close knit: the neighborhood yarn shop

Sunday, October 27, 2013

Foggy Noggin Hat in Spincycle Dyed in the Wool

Spincycle Yarns is a small company producing pretty hand-dyed and hand-spun yarn up in Seattle.  We recently welcomed Dyed in the Wool to our shop, and I knit up a hat for you all.

The yarn has such a great squish and bounce, with a few thick-and-thin spots.  It is millspun in a small mill using fiber from the Spincycle folks.  The resulting yarn has so much hand-spun character, but not the hand-spun price.  I love the look of this yarn in the skein.

But I love the look of it all knit up even more.
I tried to use up as much of the yarn as possible while I was working on this hat, but I ended up with enough to knit maybe another half and inch of stockinette before the decreases.  I love the deep 2x2 rib, but you can do more or less as you please.
I like it slouchy or folded's totally up to you.  The sizing is very generous, thanks to the ribbing, so one size fits pretty much anyone over the age of three.  I used a centered double decrease on the crown.  It sounds scary, but it's not, I promise.  It creates these nice straight seams the run up to the top rather that the spiral you get with the k2tog method.
I really enjoyed working with this yarn, and I love the hat.  Mine is currently living at the shop, so I might need to make another for these foggy mornings.  Enjoy the pattern!
Foggy Noggin Hat
by Leah Bandstra
Yarn: 1 skein Spincycle Dyed in the Wool (Tangled Up in Blue)
Needles: US3 16" circular and US3 dpns

Notions: 8 split ring stitch markers (one of a different color)
Finished Size: one size fits most adults
Gauge: 6 stitches per inch


CO 128 stitches.  Join in the round, being careful not to twist, and place marker.  
Knit 2, purl 2 all around.  Continue this way until piece measures 5.5".
Work in stockinette (knit every round) until piece measures 8.5”.

When you begin the decrease section next, you will need to mark individual stitches, so you will need split-ring stitch markers or several short lengths of yarn that you can wrap around an individual stitch.
Set up: Place a marker on the stitch (not on the needle) every 16 stitches (on stitch 16, 32, 48, etc.).  It helps if your beginning (or end)-of-round marker is a different color from the other three.  Your hat is now divided into eight sections of 16 stitches each.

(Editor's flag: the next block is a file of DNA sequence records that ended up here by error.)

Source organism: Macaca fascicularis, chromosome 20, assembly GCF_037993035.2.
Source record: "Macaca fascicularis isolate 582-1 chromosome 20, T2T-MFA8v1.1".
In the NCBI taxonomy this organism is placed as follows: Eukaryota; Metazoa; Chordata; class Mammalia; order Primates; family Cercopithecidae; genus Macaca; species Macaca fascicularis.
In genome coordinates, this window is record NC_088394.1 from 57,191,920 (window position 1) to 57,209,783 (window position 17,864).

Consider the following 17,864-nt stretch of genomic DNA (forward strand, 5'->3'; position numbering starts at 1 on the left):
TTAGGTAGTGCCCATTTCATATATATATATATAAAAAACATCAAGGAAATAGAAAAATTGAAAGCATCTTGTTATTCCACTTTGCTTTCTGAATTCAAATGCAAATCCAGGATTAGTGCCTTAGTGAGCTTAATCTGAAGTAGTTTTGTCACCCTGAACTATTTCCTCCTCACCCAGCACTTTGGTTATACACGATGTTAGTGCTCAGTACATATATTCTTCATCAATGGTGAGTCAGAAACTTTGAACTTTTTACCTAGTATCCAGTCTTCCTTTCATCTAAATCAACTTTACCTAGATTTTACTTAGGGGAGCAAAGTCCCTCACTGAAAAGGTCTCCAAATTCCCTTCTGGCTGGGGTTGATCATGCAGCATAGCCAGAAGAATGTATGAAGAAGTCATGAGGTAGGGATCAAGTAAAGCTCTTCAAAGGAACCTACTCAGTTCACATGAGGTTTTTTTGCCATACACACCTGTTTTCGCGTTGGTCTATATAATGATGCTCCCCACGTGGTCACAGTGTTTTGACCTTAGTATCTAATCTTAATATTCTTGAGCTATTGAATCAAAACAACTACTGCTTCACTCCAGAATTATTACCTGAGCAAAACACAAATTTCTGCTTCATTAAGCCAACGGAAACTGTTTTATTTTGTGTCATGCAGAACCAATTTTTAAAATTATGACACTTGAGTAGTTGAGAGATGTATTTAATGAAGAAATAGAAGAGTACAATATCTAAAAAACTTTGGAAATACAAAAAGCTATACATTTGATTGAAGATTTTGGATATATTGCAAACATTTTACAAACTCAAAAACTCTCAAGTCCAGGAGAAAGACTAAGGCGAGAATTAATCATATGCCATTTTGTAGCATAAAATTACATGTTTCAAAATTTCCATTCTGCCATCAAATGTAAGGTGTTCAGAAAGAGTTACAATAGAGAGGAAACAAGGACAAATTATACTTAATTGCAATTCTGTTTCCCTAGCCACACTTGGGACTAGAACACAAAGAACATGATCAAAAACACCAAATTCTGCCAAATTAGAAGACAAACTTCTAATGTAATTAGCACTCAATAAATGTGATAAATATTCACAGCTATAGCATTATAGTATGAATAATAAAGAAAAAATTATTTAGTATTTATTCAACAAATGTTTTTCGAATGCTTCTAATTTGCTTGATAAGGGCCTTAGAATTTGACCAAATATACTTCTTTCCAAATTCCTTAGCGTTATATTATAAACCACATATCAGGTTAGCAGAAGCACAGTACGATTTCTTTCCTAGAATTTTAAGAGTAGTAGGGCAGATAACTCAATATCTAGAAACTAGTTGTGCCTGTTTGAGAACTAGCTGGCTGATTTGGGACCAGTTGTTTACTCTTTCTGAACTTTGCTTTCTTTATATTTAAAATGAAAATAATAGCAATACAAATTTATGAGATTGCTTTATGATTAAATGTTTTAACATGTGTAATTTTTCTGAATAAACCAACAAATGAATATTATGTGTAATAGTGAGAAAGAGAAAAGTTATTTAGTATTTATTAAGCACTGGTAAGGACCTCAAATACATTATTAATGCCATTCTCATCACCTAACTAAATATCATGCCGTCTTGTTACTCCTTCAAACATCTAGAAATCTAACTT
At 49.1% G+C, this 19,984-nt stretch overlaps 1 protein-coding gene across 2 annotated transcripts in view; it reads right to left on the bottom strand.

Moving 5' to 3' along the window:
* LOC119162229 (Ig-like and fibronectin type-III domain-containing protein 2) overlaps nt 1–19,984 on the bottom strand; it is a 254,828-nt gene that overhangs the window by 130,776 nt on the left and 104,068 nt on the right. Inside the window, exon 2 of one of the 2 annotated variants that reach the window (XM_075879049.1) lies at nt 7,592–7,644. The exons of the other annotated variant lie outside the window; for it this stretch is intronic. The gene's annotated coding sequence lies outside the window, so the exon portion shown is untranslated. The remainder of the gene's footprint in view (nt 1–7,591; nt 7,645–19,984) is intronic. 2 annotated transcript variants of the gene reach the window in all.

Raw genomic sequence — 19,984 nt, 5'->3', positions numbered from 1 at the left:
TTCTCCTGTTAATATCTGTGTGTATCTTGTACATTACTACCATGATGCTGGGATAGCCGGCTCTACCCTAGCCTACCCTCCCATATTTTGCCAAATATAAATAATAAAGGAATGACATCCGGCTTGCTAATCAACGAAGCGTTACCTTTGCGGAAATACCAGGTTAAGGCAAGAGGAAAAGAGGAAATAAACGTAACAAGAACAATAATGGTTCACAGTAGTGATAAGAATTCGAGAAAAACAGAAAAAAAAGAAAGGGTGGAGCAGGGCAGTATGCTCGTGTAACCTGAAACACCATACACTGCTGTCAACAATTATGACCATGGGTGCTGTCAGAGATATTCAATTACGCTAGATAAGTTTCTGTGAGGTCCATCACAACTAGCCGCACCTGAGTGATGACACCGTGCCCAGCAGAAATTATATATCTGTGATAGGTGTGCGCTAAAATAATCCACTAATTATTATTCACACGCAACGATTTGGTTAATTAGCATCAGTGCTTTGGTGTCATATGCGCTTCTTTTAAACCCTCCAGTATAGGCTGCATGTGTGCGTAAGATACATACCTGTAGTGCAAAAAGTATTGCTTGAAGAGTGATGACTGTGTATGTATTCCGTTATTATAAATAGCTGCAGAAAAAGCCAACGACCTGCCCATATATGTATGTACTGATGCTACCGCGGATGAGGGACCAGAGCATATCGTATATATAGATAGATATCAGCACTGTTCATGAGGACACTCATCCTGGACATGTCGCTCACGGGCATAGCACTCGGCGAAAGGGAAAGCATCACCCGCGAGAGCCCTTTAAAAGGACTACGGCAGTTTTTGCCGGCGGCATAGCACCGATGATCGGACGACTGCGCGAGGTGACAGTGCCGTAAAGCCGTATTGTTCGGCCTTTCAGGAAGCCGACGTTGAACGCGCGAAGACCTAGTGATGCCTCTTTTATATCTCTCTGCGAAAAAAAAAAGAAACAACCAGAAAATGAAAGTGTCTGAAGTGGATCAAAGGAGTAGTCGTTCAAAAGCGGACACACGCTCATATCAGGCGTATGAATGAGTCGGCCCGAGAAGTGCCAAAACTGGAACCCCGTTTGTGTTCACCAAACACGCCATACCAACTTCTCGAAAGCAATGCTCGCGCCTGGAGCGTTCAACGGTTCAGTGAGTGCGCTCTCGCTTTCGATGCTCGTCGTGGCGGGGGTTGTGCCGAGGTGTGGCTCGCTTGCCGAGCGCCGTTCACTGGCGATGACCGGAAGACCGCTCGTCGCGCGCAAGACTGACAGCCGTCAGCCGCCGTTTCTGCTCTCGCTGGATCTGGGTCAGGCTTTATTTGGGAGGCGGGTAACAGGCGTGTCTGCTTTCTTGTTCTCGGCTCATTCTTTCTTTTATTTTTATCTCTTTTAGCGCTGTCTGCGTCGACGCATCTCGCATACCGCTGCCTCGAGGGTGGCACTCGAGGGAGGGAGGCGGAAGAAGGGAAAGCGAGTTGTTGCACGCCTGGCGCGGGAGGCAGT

*Knit to 1 stitch before the next marked stitch.  Remove the marker.  Slip two stitches together from the left to the right needle (as if you were about to knit 2 together), knit the next stitch on the left needle, and pass the 2 slipped stitches over the one you just knit.  Place your split-ring stitch marker back onto the stitch (not on the needle).*
You have just completed a centered double decrease (CDD), which is what creates those nice clean lines running up the crown of the hat.
Repeat between the *s at each marker.  Your last decrease will be at the beginning-of-round marker.

Knit 1 round even with no decreases.

Continue to work this way: work 1 round with CDDs at each marked stitch, work 1 round even with no decreases, until 16 stitches remain. You will need to switch to the double-pointed needles (or magic loop) when the stitches are too stretched out.
As you are working the decreases, they should line up, creating the “seams” on the crown of the hat.  If they aren’t lining up, then you are doing your CDD in the wrong place.  Make sure you are placing your stitch marker in the correct spot.

Break yarn, leaving about a 10” tail.  Thread the tail through the remaining 16 stitches, tighten them up to close the hole, and weave in your ends.  Block it if you'd like, but don't stretch the ribbing out too much.


  1. This comment has been removed by the author.

  2. I suggest you proof read and correct annoying typos.

  3. It lifted my spirits just to look at the skeins! Wonderful "Hat Artwork"!